This column grew from first-hand experience that many of the best bookselling ideas come from other booksellers.
A few years ago bookseller listservs were clogged with complaints about too much packing material and unwanted posters and other collateral. No more. Not only are publishers employing greener shipping practices, using more e-galleys, and letting booksellers order the promotional materials they want, but enterprising booksellers have found a way to repurpose what they do get.
"I reuse most of [the packing material]," says Andrea Vuleta, general manager of Mrs. Nelson's Toy and Book Shop in La Verne, Calif. "We process several orders a week, plus we do so many events that we are returning something almost each day." Because of the cyclical nature of the book business, when her orders are highest, she's getting the most shipments and has the most packing material on hand to ship orders and handle returns. During slow times, shipments also slack off.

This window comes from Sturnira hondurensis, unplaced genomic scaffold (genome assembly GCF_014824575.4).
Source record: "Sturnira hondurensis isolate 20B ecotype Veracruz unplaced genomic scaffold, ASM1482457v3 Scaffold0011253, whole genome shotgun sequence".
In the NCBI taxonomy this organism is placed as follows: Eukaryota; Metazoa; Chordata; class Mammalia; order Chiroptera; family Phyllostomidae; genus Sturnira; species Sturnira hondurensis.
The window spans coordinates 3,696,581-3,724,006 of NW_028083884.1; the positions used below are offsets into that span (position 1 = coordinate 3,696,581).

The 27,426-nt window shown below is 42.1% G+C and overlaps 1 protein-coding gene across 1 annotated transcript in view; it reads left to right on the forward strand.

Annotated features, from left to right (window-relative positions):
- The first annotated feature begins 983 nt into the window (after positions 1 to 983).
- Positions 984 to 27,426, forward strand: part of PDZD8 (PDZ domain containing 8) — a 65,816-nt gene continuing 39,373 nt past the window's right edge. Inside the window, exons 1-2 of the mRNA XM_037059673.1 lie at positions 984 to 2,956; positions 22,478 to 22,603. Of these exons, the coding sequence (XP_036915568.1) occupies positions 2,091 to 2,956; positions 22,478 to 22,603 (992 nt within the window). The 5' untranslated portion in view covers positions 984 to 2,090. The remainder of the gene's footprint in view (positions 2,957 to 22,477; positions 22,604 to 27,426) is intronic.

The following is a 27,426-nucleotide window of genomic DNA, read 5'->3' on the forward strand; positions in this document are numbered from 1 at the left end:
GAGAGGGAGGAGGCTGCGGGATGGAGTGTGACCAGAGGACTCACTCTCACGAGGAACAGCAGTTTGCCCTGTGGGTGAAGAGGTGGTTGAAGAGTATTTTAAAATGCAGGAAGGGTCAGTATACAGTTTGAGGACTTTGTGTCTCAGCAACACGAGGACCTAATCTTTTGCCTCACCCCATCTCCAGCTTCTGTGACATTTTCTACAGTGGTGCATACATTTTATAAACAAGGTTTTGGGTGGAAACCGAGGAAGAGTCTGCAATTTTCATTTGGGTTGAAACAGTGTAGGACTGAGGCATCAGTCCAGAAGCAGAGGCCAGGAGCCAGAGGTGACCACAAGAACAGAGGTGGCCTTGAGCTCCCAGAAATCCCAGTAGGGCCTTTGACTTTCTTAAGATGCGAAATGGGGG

Not that Vuleta is getting rid of the store’s recycling bin any time soon. It’s just that now, she says, "my biggest challenge is when a member of the community throws a flat screen TV box in my bin. I wouldn’t mind so much if they’d break it down so I had more space."
Nor does she want to get rid of print galleys entirely to save paper. Although Vuleta reads three to four e-galleys a week and her staff reads even more, she still prefers paper ARCs, and her booksellers "beg" for physical books of the e-ARCs they liked. Beyond that, Vuleta worries about having enough physical ARCs for the store’s book groups for younger readers, ages 6 to 13, because galleys for teens are much more readily e-vailable. She values the children's comments – when they won't finish a book or hate the cover. "They’ll tell me, 'This book sucks,' " says Vuleta, who pays them $2 in store credit for their reviews, which are posted on the store’s Web page for Advanced Readers Club Book Reviews.